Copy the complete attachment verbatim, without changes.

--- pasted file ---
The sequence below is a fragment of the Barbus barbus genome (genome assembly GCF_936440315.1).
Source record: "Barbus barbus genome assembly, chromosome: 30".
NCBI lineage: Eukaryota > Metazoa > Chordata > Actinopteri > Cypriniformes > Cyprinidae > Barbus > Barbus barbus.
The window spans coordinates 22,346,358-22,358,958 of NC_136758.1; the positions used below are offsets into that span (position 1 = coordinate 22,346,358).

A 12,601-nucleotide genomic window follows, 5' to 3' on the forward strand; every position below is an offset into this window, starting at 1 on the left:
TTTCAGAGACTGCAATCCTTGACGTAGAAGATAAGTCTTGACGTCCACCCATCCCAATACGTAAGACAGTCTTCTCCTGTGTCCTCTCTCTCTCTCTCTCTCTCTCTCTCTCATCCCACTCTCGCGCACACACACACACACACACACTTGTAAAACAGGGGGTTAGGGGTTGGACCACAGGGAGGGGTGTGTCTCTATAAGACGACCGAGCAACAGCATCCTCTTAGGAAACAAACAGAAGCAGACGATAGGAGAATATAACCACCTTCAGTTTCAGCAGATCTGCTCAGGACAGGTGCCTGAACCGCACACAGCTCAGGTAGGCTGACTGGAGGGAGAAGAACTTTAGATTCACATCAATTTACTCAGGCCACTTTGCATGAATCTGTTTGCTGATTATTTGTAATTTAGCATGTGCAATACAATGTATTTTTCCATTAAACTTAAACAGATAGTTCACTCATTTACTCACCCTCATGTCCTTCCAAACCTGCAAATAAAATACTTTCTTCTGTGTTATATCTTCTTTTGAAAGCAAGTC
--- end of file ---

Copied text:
The sequence below is a fragment of the Barbus barbus genome (genome assembly GCF_936440315.1).
Source record: "Barbus barbus genome assembly, chromosome: 30".
NCBI lineage: Eukaryota > Metazoa > Chordata > Actinopteri > Cypriniformes > Cyprinidae > Barbus > Barbus barbus.
The window spans coordinates 22,346,358-22,358,958 of NC_136758.1; the positions used below are offsets into that span (position 1 = coordinate 22,346,358).

A 12,601-nucleotide genomic window follows, 5' to 3' on the forward strand; every position below is an offset into this window, starting at 1 on the left:
TTTCAGAGACTGCAATCCTTGACGTAGAAGATAAGTCTTGACGTCCACCCATCCCAATACGTAAGACAGTCTTCTCCTGTGTCCTCTCTCTCTCTCTCTCTCTCTCTCTCTCATCCCACTCTCGCGCACACACACACACACACACACTTGTAAAACAGGGGGTTAGGGGTTGGACCACAGGGAGGGGTGTGTCTCTATAAGACGACCGAGCAACAGCATCCTCTTAGGAAACAAACAGAAGCAGACGATAGGAGAATATAACCACCTTCAGTTTCAGCAGATCTGCTCAGGACAGGTGCCTGAACCGCACACAGCTCAGGTAGGCTGACTGGAGGGAGAAGAACTTTAGATTCACATCAATTTACTCAGGCCACTTTGCATGAATCTGTTTGCTGATTATTTGTAATTTAGCATGTGCAATACAATGTATTTTTCCATTAAACTTAAACAGATAGTTCACTCATTTACTCACCCTCATGTCCTTCCAAACCTGCAAATAAAATACTTTCTTCTGTGTTATATCTTCTTTTGAAAGCAAGTC